precedent in “Betts v. Menzies” (28 L. J., Q. B., 370), we order the part of the rule relating thereto to be suspended until further order.
Mr. ex-Justice Crampton died, on the 29th December, of bronchitis, at his residence, near Enniskerry, in the 81st year of his age. He was called to the Irish bar in 1810, and was subsequently professor of law in Trinity College, Dublin. In 1830, Mr. Crampton was appointed Solicitor-General for Ireland ; and in 1832 was appointed a judge in the Court of Queen's Bench, from which office he retired on a pension in 1858.
The Benchers of Gray’s-inn have resolved that the arms of Mr. Napier, ex-Lord Chancellor of Ireland, shall be placed in a compartment of one of the windows of their hall. The right hon. gentleman has acknowledged the compliment in a letter to the treasurer, of which the following is a copy :
4, Merrion Square, S. “Dear Mr. Treasurer,--I have to return my cordial thanks to the benchers of Gray's-inn for the honour which they have conferred upon me by the resolution, a copy of which you have now forwarded. My early connection with your ancient inn has been agreeably revived by the genuine hospitality with which, in common with the Attorney-General for Ireland (Mr. Whiteside), and other distinguished members of the Irish bar, who had been admitted to Gray'sinn, I have been greeted in the hall by the masters of the bench in recent years.
To be had in memory within the venerable walls where the illustrious Bacon found an early home and a retirement at the last for his chastened spirit, where so many of the greatest lights and ornaments of our profession have been admitted and held in honour-statesmen, senators, and judges-men who have guided the councils, moulded the laws, and administered the justice of this free and happy realm, to be associated with such companions in arms, “the noble living and the noble dead,” is a distinction of which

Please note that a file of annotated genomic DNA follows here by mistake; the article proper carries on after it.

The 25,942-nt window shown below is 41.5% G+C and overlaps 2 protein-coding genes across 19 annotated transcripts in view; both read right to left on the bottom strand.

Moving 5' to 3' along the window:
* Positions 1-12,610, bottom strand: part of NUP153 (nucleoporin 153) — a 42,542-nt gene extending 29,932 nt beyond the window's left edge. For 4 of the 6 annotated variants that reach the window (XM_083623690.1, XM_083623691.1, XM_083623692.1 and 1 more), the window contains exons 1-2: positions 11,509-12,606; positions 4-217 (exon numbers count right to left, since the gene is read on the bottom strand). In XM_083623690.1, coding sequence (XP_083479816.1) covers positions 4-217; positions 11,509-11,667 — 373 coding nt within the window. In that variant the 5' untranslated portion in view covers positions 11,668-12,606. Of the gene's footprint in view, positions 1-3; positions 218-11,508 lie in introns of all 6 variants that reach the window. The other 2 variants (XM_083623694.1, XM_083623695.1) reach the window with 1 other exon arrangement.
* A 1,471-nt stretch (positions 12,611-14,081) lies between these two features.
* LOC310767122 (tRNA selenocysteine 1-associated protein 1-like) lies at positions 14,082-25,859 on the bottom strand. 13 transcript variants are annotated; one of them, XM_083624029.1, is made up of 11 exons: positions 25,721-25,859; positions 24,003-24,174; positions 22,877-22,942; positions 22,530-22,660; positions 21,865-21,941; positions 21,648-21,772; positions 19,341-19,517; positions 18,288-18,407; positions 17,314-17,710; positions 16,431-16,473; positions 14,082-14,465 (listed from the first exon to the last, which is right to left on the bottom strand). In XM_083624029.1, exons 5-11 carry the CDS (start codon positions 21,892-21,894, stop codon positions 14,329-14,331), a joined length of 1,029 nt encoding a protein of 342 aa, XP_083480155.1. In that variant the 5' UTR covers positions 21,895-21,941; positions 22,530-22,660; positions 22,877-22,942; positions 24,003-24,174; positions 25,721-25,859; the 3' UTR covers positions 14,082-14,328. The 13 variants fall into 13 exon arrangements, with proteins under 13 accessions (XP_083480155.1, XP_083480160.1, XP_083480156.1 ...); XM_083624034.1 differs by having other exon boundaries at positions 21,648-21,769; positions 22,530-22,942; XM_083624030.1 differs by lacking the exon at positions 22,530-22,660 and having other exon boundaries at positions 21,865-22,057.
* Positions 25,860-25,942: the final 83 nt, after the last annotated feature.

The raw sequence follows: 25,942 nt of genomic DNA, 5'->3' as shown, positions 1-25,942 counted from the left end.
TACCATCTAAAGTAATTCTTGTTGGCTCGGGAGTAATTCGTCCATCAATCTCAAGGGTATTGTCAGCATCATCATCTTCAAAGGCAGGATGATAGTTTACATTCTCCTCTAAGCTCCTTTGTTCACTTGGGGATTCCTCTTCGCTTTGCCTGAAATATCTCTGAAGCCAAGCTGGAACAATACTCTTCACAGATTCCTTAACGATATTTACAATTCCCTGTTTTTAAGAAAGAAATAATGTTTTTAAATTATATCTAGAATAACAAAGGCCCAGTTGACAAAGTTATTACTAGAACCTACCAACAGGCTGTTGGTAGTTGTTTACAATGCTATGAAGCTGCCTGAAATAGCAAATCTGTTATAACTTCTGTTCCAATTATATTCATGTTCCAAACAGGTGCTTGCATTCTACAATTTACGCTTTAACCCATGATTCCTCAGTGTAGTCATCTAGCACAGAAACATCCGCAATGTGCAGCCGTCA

any man might be justly proud. To me, as an Irishman, it is doubly gratifying. It assures me of a professional regard as mutual and as kindly as our private friendship, and it harmonizes with the desire now cherished by us all to assimilate the judicial systems of the two countries as the best security for the pure administration of justice in both. It may encourage the student as he treads the path which leads to preferment and honour, when he finds the way is open alike to Irish as to English competition. The Irish bar is honourably connected with Gray's-inn, which can boast of judges of the superior courts and law officers of the Crown in Ireland among its distinguished members. I trust that this happy and auspicious connection may not only be perpetuated, but extended. Among the benchers of Gray's-inn there are companions of my Parliamentary life, and friends whom I have long esteemed and valued ; and I know not any honour which could be more grateful than this which they